Playing to the Sinhala gallery

A mistaken political judgement has lead the Sri Lankan President endanger the peace process. Sagacity is now required from both Ranil Wickremesinghe as well as Vellupillai Prabhakaran while this mess in Colombo is sorted out.

After grappling with 20 years of conflict Sri Lanka was beginning to see positive steps towards economic growth, peace and stability when President Chandrika Kumaratunga, exercising her constitutional powers, took over three ministerial portfolios and prorogued Parliament on 4 November 2003. This came in the wake of the long awaited LTTE proposals on an interim administration for the North East which were handed over on 31 October 2003 to the Norwegian facilitators to be forwarded to the government. The business climate had improved, and major foreign investors were finalising their plans for employment generating investments in the economy. It was at this juncture that power politics in Colombo rudely interrupted a process that seemed to have regained its equilibrium after a long deadlock.

Fortunately, the peace process is not yet a victim of the political changes, though the economy that has been weakened by the sudden collapse of the stock market is likely to deter long-term economic investments for some time until stability is seen to be re-established. Despite the LTTE sending in its interim administration proposals, the peace talks were not expected, in any event, to recommence before the new year. But when the President's take-over was announced, and troops brought out onto the streets, there was apprehension that the ceasefire itself might be endangered. The president responded to these concerns in a positive manner by affirming her commitment to the ceasefire, to the peace process and to the rulings of the international monitors. To a considerable extent, this was a reversal of her earlier stance in respect of each one of them. In the coming weeks until the political crisis is resolved, it will be very important for the President, the government of Prime Minister Ranil Wickremesinghe and the LTTE to act with utmost caution in relation to military matters.

There are potential flash points that could trigger off a war that the people do not want and only vested interests want. It will be difficult for Wickremesinghe's government to ensure stability in the peace process without control over the defence ministry. This may explain the decision to notify the general public and the international community that President Kumaratunga and her team should take charge of the peace process at this time. However, such a decision on the part of the government to abdicate its responsibility regarding the peace process is not a responsible one. The decision to call on President Kumaratunga to take charge of the peace process may be to show the world at large that she is unable to take on that task, but this is a dangerous political ploy that could cost the country dearly. Realistically speaking, it will be next to impossible for the President and her team to negotiate successfully with the LTTE, whom they constantly describe as terrorists and have vowed to wage war with. Further, it took them no more than two days to reject the LTTE's interim administration proposals in toto, clearly showing a certain ineptness when it comes to conflict resolution.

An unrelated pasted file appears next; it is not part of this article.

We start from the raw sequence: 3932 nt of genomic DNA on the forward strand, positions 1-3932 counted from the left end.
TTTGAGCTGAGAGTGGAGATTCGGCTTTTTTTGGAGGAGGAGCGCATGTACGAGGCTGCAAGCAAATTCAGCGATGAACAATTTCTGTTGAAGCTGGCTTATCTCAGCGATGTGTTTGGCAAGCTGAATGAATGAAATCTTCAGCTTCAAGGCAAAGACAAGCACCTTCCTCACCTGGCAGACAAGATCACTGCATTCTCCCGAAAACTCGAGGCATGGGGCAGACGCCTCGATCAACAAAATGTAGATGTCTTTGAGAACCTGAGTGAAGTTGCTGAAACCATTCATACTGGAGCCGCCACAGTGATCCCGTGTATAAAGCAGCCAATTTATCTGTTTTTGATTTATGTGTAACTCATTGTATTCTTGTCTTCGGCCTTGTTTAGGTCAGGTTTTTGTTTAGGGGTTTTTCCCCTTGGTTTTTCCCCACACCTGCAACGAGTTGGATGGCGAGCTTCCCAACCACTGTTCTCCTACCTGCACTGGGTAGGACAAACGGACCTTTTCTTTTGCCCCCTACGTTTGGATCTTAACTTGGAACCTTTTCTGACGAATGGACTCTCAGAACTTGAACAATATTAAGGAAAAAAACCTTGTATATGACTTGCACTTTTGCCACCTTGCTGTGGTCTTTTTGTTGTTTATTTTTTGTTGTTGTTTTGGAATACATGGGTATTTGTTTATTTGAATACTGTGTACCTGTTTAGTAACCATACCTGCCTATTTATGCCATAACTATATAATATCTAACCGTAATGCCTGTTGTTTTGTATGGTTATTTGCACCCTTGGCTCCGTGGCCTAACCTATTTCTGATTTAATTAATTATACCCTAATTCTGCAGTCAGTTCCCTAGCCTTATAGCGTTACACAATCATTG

Sinhala gallery
The short shrift that the president's team gave to the LTTE's proposals, which was the product of six months of labour and much advice that they solicited from around the world, may have been intended to please the gallery of Sinhalese nationalists. But it failed in the ABCs of conflict resolution, which is to show respect for the opponent with whom a negotiated settlement is sought. It is interesting to note, in contrast, that the LTTE's move to present its political proposals was immediately welcomed by the international community, including the United States, as a step forward in the peace process. They collectively urged a return to the negotiating table. In those proposals, the LTTE clearly refrained from frontally addressing emotive issues.  They made no mention either of their own military or of the right of the Sri Lankan military to be present in the North East; or of the Sinhalese settlements in the North East. The proposals also did not call for a change in the national flag or anthem or the special place accorded to Buddhism in the Sri Lankan Constitution as any mention of these could have generated an emotional response from Sinhalese nationalists.